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Dear Doyle Norton even took a busload of his biology students to southern California each Easter. Patience of a saint. Or the madness of a scientist–I’m still not sure which.

I rub MY face in exasperation just remembering what I was like 30 years ago.

So to all my teachers at Viewmont High School–I am so, so sorry. I don’t remember any of you losing patience, becoming angry, or doing anything more than smile with GREAT forbearance at me, and now that I’m your age (and older, I’m sure), I’m even more impressed with the examples you set.

I also need to apologize to my friends, particularly Heather McClure, wherever you are: you not only sat next to me in AP Biology but also AP English, the two classes where my mouth was the mouthiest. I kept up a quiet running dialogue during both classes all year long, and you so very generously, very kindly, would only smile and keep your eyes on our teachers instead of turning around and screeching at me, “SHUT UP ALREADY!”

I would have deserved it if you had.
Did you pass the AP tests?
I’ve worried about that, for 30 years now.
More apologies if you didn’t. It was completely my fault.

I’m remembering all of this as I mentally try to anticipate what substitute teaching will be like, and I’m reminded that we never fully escape our past but usually end up paying for it in some way.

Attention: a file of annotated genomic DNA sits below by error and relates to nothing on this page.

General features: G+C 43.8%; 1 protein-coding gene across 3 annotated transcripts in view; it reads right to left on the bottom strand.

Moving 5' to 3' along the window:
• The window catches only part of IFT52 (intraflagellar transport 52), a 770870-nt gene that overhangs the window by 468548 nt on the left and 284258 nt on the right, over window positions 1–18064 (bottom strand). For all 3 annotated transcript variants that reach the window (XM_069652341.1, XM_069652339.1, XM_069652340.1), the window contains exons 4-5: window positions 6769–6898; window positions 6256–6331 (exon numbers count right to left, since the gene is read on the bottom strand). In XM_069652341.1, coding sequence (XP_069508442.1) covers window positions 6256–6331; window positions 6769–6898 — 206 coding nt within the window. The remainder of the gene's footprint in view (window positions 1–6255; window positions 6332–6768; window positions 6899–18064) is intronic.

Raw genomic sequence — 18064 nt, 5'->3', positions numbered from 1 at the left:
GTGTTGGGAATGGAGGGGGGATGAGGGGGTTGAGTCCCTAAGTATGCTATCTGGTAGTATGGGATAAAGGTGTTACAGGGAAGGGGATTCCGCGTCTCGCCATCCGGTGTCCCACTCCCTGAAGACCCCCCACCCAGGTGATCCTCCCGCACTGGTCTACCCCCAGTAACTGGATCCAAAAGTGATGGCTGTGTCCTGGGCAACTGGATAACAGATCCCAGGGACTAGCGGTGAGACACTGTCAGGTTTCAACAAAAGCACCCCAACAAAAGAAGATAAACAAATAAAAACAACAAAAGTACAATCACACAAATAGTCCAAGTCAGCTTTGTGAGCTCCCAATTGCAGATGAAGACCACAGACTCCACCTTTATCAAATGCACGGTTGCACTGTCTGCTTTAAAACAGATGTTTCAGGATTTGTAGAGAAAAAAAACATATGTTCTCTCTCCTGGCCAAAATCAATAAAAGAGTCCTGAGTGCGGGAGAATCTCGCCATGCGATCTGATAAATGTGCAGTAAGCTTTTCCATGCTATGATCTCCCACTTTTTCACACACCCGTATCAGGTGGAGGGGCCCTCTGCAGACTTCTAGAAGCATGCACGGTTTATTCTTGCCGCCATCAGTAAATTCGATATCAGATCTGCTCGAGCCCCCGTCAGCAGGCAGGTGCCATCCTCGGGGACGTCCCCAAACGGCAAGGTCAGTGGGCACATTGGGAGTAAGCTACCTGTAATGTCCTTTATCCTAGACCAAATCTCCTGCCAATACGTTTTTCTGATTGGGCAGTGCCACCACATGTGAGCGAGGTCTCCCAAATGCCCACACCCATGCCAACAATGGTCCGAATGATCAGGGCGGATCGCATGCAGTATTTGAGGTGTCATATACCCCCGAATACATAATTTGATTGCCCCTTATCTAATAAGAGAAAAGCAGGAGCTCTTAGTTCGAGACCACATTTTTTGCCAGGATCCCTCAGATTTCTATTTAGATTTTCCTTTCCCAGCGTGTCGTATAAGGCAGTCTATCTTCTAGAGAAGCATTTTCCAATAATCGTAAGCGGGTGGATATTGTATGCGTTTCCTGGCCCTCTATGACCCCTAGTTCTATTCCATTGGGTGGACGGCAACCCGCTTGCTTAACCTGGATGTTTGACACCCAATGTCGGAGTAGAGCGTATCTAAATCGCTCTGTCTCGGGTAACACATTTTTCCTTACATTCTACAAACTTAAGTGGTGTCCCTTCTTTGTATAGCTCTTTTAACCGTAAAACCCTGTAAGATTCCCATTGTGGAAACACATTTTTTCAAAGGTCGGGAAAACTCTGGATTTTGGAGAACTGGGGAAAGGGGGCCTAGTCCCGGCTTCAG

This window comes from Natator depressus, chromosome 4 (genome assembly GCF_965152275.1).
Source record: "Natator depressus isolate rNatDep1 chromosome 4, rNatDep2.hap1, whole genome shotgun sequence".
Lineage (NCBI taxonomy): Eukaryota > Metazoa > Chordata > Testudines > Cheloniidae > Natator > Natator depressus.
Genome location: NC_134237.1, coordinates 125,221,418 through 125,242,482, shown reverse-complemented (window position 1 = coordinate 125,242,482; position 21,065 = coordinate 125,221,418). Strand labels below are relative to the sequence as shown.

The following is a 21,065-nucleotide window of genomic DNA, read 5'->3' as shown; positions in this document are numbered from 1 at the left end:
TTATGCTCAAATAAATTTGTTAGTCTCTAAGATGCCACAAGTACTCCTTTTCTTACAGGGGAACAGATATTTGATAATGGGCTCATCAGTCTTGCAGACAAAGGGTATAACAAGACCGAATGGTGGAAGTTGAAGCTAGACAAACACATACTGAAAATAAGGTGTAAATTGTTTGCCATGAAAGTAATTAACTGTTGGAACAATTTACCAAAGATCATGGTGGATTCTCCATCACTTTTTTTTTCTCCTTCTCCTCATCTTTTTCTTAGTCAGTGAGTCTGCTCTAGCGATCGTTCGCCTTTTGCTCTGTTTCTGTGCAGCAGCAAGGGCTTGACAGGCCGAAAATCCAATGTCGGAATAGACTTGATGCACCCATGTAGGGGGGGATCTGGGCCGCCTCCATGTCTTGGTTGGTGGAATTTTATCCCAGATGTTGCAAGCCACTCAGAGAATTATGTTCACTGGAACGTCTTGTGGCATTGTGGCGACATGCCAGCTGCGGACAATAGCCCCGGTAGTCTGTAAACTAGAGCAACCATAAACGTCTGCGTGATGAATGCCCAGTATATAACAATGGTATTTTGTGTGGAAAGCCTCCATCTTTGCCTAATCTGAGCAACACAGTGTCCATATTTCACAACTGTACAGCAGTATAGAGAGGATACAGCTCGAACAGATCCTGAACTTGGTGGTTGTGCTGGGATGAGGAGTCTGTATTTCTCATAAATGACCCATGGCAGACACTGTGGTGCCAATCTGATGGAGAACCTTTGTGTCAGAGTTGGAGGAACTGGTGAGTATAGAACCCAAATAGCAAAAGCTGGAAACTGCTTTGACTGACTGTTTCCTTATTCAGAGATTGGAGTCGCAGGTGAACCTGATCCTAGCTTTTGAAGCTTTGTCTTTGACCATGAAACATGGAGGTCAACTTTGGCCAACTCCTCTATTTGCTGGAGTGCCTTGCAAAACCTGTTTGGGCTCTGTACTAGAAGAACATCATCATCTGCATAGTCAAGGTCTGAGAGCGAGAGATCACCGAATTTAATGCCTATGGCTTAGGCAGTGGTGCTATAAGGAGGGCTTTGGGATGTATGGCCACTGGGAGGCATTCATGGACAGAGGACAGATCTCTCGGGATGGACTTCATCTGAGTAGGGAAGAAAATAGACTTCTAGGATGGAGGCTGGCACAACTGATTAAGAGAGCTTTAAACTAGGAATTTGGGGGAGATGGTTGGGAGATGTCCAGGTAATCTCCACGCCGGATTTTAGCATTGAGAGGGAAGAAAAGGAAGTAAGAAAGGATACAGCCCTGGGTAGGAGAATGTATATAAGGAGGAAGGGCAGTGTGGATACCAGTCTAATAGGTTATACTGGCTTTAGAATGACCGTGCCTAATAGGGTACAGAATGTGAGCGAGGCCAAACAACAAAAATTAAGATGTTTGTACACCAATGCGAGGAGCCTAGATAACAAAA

I think I’m about to pay for it this fall, and now I’m praying earnestly for the same great forbearance my teachers showed to me. Because the one thing–the main thing–I remember about my teachers was their enormous kindness.

Even when there were kids mouthier than me (shock!) I remember my teachers’ patience and  . . . I guess it was love. Their concern for us was greater than their need to protect their egos. They put us first instead of themselves or their lessons.

I realize teenagers and times have changed dramatically over the past 30 years, but what hasn’t changed is that children of all ages need to feel loved, need to be treated with kindness, need to have great forbearance shown to them.

I’m praying daily now to develop those essential skills myself, and hope I’ll never have to apologize to my future students for never being kind enough. (But I probably will–I’m sorry. Again. Already.)

    Go bold, Mahrree wrote on the scrap paper late that night.
    She frowned at it.
    It should have been Go boldly, right? She got it wrong all those years ago. But that indicated going somewhere, and what she’d meant was, Be bold.
    But then it would have been, Be bold, or don’t be at all, which was far more fatalistic than she intended.
    She scowled at the paper. Things are so much simpler when one approaches them with the over-confident superiority of a teenage mind.
    Now, as an adult, she finally realized just how simplistic and incorrect her old motto had been.

~Book 1, The Forest at the Edge of the World

They may do that, but we do NOT

It’s getting harder to teach my children civility when they see mature adults deliberately flouting the law.

Like right here:

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We were at the grocery store waiting for my daughter when a seemingly healthy man around 60 and wearing nice vacation clothes pulled his Subaru up to this sign. I watched as he eyed it, pondered it, then shut off his car and got out. Astonished and knowing he saw the sign, I watched as he took a bag of trash to a can at the front of the store. But he wasn’t just tossing garbage; he took a cart then went in. This wasn’t a quick trip; he was shopping.

As I blinked in confusion, I heard, “Why’d he do that?”